Time-Travel and Psychotherapy

For some time now, my favorite, bordering-on-juvenile–after-dinner or sometimes-online–parlor game has been to ask the following question(s): If you could use a time-machine, where and when would you want to visit? And would you rather be a fly on the wall, or a participant? (Incidentally, that should really be where-when; we’re in the 21st century now, and the Special Theory of Relativity is more than a hundred years old.)

I find the answers to this question–and my asking of it–revealing in more ways than one. There is the National Geographic answer: I wanna see dinosaurs! (I’m not ridiculing anyone; I too would like to witness those original Planet Earth Gangstas in the flesh, albeit from a safe distance.) Then there is the History Channel Travel Tour: I’d like to see Napoleon in action, Constantinople during the glory days of the Ottomans, or perhaps Michaelangelo hard at work on the Sistine Chapel.

But by far the most interesting kind of answer is the one where my respondent suggests they’d like to use the time machine to engage in a little personal archaeology: visiting their home-town in a period before their birth, seeing their parents’ first date, and perhaps most trippily, visiting an older self. (I’ve provided variants of this kind of answer at times when my question has been turned back on me.) I don’t think these answers are simple nostalgia-mongering, the sentiments underlying which are nowhere better revealed than in the irresistible urge we sometimes have to jump into and through an old photograph. Rather, I think the space-time points that are intended to serve as destinations in these answers reveal that abiding fascination of ours for getting to the root of ourselves, perhaps as clue to present pathology, perhaps as solutions to enduring conundrums created by our lack of auto-transparency. In this kind of answer, time-travel is just another name for self-discovery.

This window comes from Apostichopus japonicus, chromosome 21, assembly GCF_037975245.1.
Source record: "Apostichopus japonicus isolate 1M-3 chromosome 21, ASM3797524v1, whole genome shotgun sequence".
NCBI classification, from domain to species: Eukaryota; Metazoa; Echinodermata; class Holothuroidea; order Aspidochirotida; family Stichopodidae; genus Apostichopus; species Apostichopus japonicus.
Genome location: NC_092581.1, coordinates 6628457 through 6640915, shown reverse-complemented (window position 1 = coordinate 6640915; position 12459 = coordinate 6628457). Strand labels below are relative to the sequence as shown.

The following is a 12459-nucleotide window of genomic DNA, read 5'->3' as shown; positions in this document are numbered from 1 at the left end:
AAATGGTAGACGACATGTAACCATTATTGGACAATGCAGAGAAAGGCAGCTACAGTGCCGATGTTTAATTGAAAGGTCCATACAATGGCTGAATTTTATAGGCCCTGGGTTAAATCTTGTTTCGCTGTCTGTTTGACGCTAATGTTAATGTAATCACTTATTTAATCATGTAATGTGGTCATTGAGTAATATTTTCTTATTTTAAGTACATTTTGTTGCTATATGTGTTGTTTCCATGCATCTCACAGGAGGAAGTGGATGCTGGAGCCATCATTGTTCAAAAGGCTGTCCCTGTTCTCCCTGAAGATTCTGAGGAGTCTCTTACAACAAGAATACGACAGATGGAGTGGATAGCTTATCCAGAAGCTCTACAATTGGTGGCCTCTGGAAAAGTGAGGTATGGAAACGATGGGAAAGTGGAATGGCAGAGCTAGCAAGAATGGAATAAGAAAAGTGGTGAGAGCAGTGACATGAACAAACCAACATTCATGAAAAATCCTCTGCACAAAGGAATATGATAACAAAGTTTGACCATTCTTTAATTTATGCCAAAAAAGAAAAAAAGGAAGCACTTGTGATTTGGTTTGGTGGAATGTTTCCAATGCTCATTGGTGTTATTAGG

To travel thus, would be to engage in a form of speculative discovery most familiar to those that have spent much time in the clinic, and on the couch, accompanied by the therapist, holder of the mirror that reflects our autobiographical confessions back to us. And the advantages of supplementing–and for some, perhaps even replacing–the fifty-minute paid-for session, controlled by sometimes seemingly Svengali-like figures could seem tempting. Those long, rambling, sometimes-tentative tramps through our memories, through whose nooks and crannies we need to be guided, all the while anxious about whether we might just be engaged in a form of elaborate self-serving fiction, could then perhaps be replaced by a glorious bonanza of empirical verification. This is how it happened, this is what ‘really’ took place; and so, I whip out my lab notebook and scribble notes, filing them away for future reference, recall and guidance.

And as I said, if these answers are revelatory, so is the asking of the question that prompted them. For in trying to elicit responses to it, it is clear I seek to inquire whether others are just as perplexed as I am, and don’t mind a little fantasizing as antidote.

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